The Russian tourist groups visiting North Korea show another way Moscow can help Pyongyang. Before the pandemic, about 5,000 westerners visited North Korea each year as part of expensive tours but since Covid-19 the borders have been sealed.

With international sanctions tightening and a reported food crisis fueled by the isolation of the pandemic, any hard currency is welcomed by cash-strapped Pyongyang cooks.

“It is a significant reflection of the regime’s priorities that North Korea has chosen to allow access to Russian tourists, while still refusing appeals from humanitarian organizations pleading for entry,” said Hanna Song, of the North Korea Database Center for Human Rights in Seoul.

The group tours, first announced by several Russian tourism agencies in January, cost $750 (£600). This includes round-trip airfare to Pyongyang, North Korea’s only international airport in the capital. The domestic flight to the ski resort on the east coast of North Korea, the hotel stay, and meals were also covered.

The $40 daily ski pass, souvenirs and other expenses, including alcohol and cigarettes, were paid in cash.

The tours begin with a two-hour flight from the eastern Russian city of Vladivostok to Pyongyang, operated by North Korean state-owned Air Koryo airlines. It consists of an aging fleet of mostly Russian-made Tu-154 aircraft.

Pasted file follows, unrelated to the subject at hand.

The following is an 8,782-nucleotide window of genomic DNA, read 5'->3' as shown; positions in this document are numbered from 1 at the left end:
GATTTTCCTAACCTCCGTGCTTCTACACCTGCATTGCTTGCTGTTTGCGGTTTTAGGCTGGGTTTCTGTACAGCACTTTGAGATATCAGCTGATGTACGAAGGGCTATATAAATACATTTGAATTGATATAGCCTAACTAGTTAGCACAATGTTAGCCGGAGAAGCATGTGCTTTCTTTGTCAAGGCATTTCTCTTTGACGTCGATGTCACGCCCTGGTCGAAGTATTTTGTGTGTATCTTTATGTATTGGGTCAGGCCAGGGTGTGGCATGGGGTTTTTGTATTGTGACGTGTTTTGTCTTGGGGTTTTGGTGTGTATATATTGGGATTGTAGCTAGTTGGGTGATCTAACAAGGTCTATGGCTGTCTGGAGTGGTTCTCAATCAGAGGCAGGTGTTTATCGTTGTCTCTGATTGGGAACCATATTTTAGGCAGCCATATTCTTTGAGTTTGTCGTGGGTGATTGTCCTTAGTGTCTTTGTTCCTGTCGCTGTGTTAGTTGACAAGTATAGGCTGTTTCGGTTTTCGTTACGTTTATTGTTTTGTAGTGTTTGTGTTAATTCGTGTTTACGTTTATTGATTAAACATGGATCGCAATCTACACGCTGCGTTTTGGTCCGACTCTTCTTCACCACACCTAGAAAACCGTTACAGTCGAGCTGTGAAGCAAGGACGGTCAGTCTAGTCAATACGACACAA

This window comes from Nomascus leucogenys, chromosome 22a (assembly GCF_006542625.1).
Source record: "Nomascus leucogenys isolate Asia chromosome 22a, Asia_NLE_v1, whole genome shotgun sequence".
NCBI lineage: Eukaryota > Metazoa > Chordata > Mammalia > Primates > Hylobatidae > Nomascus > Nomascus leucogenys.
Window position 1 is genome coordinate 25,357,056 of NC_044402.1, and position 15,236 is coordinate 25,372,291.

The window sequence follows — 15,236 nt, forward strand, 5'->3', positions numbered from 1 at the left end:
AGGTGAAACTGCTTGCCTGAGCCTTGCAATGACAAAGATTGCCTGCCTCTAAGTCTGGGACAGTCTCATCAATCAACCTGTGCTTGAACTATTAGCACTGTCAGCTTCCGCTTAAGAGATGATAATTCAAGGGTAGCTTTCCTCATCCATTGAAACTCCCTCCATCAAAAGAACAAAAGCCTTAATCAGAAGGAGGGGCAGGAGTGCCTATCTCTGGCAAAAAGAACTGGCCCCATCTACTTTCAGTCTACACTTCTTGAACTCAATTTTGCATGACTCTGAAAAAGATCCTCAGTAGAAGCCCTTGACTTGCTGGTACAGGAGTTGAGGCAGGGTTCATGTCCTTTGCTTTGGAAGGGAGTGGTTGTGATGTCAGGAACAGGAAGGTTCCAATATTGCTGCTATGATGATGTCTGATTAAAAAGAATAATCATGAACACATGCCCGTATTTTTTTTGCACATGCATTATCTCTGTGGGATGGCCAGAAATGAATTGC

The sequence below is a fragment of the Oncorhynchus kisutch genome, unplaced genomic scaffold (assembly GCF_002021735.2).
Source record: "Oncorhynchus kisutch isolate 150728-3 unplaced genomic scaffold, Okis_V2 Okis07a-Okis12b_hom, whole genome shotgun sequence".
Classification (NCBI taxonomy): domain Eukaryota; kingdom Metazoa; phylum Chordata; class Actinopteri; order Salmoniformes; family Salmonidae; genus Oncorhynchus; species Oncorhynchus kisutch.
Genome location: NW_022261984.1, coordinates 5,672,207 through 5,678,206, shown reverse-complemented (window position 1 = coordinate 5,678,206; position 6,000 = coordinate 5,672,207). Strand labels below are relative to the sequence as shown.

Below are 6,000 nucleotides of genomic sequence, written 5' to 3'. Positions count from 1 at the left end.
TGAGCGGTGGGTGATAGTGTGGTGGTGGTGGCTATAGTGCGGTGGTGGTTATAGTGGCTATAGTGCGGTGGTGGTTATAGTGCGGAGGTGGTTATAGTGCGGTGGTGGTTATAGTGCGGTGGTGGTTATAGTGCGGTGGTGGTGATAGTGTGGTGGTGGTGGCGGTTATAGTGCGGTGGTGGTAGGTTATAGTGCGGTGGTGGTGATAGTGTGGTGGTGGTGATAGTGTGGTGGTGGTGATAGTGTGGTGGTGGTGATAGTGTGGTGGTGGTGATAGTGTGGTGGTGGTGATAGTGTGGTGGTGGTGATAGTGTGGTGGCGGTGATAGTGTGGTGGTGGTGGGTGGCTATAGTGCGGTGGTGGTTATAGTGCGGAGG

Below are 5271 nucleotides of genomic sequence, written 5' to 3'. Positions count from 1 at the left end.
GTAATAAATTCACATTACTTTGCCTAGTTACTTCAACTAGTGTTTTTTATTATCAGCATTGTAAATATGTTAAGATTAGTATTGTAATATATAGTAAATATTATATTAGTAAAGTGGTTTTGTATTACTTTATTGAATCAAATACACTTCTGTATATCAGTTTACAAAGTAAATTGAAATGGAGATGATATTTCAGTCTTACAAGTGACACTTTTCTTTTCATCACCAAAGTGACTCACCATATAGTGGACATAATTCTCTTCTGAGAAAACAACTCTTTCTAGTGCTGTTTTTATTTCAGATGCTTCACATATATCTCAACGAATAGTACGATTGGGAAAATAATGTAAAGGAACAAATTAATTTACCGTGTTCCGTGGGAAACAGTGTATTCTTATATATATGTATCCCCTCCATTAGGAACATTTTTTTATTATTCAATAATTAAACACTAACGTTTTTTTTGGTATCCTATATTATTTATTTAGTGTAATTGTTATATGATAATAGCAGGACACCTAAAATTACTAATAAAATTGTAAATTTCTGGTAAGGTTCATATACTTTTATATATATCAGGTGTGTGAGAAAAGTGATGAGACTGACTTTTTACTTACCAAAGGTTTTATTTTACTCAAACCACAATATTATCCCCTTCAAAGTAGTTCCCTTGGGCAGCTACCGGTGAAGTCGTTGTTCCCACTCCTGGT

“When I boarded the plane, I wondered if we were going to make it at all,” recalled Alexandra Daniyelko, a PR manager from Moscow who went on one of the trips.

Upon arrival in Pyongyang, the Russian tourists visited the central Kim Il-sung Square, bowed to the bronze statues of the late leaders Kim Il-sung and Kim Jong-il on Mansu Hill and attended a youth music performance at the Mangyongdae Children’s Palace, where members of communist youth groups staged patriotic music and dance.

These carefully staged spectacles are traditionally steeped in government propaganda aimed at instilling North Koreans with national pride and loyalty to the Kim family, which has ruled ruthlessly since it came to power in 1948.

“I was struck by the purity, kindness and talent of these children,” said Daniyelko, describing the performance.

Another Russian tourist described the children as “very disciplined and obedient”, adding that the local guards confiscated the chocolates given to the children by some Russian tourists.